I create large geometric configurations from carefully folded and stacked second-hand clothing. These structures take the form of wedges, columns, walls and enclosures, typically weighing between five hundred pounds and two tons. Smaller pieces directly interact with the surrounding architecture. Larger works create discrete environments.
As clothing wears, fades, stains and stretches it becomes an intimate record of our physical presence. It traces the edge of the body, defining the boundary between the individual and the outside world.
The clothing used for these works is folded to exact dimensions and attention is paid to the ordering of the garments. For example, the sequence can relate to the way we layer the clothing we wear or the clothing can be sorted by color, gender or by the order that it was received. Individual components are often connected together with shirt sleeves, pant legs and belts forming bridge-like appendages.
For me, the process of folding and stacking the individual garments adds a layer of meaning to the finished piece. When I come across a dress with a hand-sewn repair, or a coat with a name written inside the collar, the work starts to feel like a collective portrait. As the layers of clothing accumulate, the individual garments are compressed into a single mass, a symbolic gesture that explores the conflicted space between society and the individual, between the self and the outside world.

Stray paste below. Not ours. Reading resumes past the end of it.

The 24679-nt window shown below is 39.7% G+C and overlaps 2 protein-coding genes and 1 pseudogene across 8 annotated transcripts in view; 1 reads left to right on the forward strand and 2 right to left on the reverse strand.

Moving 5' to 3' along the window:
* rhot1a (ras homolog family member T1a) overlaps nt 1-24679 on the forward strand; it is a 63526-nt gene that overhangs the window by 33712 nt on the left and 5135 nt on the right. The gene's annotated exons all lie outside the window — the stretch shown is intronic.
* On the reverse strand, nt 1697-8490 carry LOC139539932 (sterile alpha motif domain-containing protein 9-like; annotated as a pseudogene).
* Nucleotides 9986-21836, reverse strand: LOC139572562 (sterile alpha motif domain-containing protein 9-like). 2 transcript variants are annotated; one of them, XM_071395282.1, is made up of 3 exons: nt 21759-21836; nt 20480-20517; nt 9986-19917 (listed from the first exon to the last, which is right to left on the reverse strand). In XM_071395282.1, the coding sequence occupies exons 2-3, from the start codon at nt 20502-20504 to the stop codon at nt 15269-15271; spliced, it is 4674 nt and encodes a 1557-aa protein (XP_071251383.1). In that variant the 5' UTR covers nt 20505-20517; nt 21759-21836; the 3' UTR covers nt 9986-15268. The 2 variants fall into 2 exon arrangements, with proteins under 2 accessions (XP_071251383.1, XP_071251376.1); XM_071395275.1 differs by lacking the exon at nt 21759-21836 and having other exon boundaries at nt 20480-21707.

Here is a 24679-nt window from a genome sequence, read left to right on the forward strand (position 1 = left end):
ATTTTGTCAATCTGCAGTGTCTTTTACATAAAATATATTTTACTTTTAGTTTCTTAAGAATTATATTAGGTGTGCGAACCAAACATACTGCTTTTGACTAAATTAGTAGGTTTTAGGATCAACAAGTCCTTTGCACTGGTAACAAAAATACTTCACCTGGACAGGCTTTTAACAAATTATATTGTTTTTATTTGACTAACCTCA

“Derick Melander surprises with a stunning circular sculpture made of stacks of folded secondhand clothing. It raises, in my mind, all kinds of questions about affluence, idealism, social mobility – the kind of things that clothes signify in our culture.”
-Benjamin Genocchio, The New York Times, January 1, 2006
“The painstakingly folded and architecturally stacked works of Derick Melander form ramparts, coliseums, and rubble in a separate alcove of the exhibition. Melander’s accompanying preparatory drawings suggest plans for structures made of stone and logs. But when his plans are fleshed out, they are tenderly, interdependently built instead from cast-off clothing. For Melander, these building components are amassed surrogates for society.
-Deborah McLeod, Baltimore City Paper, December 13, 2006
“…The iconic work of the show is Derick Melander’s “Grasp II,” a partially open circle comprised of layers of stacked clothing over six feet high. Peaks of denim, argyle, stripes and straps can be seen in an effort to express the dynamics of social networks and to define boundaries within relationships. Given the size and character of this sculpture, along with its ability to interact with the viewer, it commands a captivating presence within the art space.”
-Geraldine E. Vincent, The Two River Times, December 23, 2005